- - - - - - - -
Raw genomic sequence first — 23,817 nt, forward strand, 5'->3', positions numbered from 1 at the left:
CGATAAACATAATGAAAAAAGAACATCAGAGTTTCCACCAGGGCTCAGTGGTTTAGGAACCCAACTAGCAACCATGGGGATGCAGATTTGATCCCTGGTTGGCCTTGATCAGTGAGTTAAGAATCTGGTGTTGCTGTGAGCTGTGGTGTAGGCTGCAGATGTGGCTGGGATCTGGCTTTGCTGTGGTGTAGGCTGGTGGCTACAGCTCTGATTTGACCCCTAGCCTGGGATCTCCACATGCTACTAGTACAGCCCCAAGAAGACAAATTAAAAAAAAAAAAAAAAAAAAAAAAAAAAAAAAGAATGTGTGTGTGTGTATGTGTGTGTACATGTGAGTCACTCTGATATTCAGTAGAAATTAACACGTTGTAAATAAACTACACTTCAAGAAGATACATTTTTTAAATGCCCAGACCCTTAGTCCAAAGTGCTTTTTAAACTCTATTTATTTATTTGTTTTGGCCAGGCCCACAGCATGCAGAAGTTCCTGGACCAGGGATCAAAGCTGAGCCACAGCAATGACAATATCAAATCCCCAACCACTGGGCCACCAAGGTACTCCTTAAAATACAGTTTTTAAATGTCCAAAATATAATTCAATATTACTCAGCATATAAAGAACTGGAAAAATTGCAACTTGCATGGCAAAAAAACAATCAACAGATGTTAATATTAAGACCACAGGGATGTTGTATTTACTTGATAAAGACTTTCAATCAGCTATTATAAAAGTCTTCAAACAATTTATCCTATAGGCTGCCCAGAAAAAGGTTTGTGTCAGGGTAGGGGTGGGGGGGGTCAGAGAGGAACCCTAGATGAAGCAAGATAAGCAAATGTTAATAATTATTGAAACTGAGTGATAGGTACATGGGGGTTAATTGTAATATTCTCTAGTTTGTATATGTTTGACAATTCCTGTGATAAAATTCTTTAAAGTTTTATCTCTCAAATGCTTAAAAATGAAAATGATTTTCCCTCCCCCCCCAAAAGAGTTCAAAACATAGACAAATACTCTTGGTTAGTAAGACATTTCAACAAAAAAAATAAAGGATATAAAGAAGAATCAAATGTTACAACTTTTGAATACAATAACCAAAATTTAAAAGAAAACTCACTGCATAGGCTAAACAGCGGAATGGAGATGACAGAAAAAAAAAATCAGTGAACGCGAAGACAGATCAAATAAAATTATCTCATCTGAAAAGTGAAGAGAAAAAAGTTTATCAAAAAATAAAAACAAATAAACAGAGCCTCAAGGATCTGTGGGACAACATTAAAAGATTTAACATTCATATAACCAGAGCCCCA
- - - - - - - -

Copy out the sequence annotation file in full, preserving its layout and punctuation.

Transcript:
Raw genomic sequence first — 23,817 nt, forward strand, 5'->3', positions numbered from 1 at the left:
CGATAAACATAATGAAAAAAGAACATCAGAGTTTCCACCAGGGCTCAGTGGTTTAGGAACCCAACTAGCAACCATGGGGATGCAGATTTGATCCCTGGTTGGCCTTGATCAGTGAGTTAAGAATCTGGTGTTGCTGTGAGCTGTGGTGTAGGCTGCAGATGTGGCTGGGATCTGGCTTTGCTGTGGTGTAGGCTGGTGGCTACAGCTCTGATTTGACCCCTAGCCTGGGATCTCCACATGCTACTAGTACAGCCCCAAGAAGACAAATTAAAAAAAAAAAAAAAAAAAAAAAAAAAAAAAAGAATGTGTGTGTGTGTATGTGTGTGTACATGTGAGTCACTCTGATATTCAGTAGAAATTAACACGTTGTAAATAAACTACACTTCAAGAAGATACATTTTTTAAATGCCCAGACCCTTAGTCCAAAGTGCTTTTTAAACTCTATTTATTTATTTGTTTTGGCCAGGCCCACAGCATGCAGAAGTTCCTGGACCAGGGATCAAAGCTGAGCCACAGCAATGACAATATCAAATCCCCAACCACTGGGCCACCAAGGTACTCCTTAAAATACAGTTTTTAAATGTCCAAAATATAATTCAATATTACTCAGCATATAAAGAACTGGAAAAATTGCAACTTGCATGGCAAAAAAACAATCAACAGATGTTAATATTAAGACCACAGGGATGTTGTATTTACTTGATAAAGACTTTCAATCAGCTATTATAAAAGTCTTCAAACAATTTATCCTATAGGCTGCCCAGAAAAAGGTTTGTGTCAGGGTAGGGGTGGGGGGGGTCAGAGAGGAACCCTAGATGAAGCAAGATAAGCAAATGTTAATAATTATTGAAACTGAGTGATAGGTACATGGGGGTTAATTGTAATATTCTCTAGTTTGTATATGTTTGACAATTCCTGTGATAAAATTCTTTAAAGTTTTATCTCTCAAATGCTTAAAAATGAAAATGATTTTCCCTCCCCCCCCAAAAGAGTTCAAAACATAGACAAATACTCTTGGTTAGTAAGACATTTCAACAAAAAAAATAAAGGATATAAAGAAGAATCAAATGTTACAACTTTTGAATACAATAACCAAAATTTAAAAGAAAACTCACTGCATAGGCTAAACAGCGGAATGGAGATGACAGAAAAAAAAAATCAGTGAACGCGAAGACAGATCAAATAAAATTATCTCATCTGAAAAGTGAAGAGAAAAAAGTTTATCAAAAAATAAAAACAAATAAACAGAGCCTCAAGGATCTGTGGGACAACATTAAAAGATTTAACATTCATATAACCAGAGCCCCA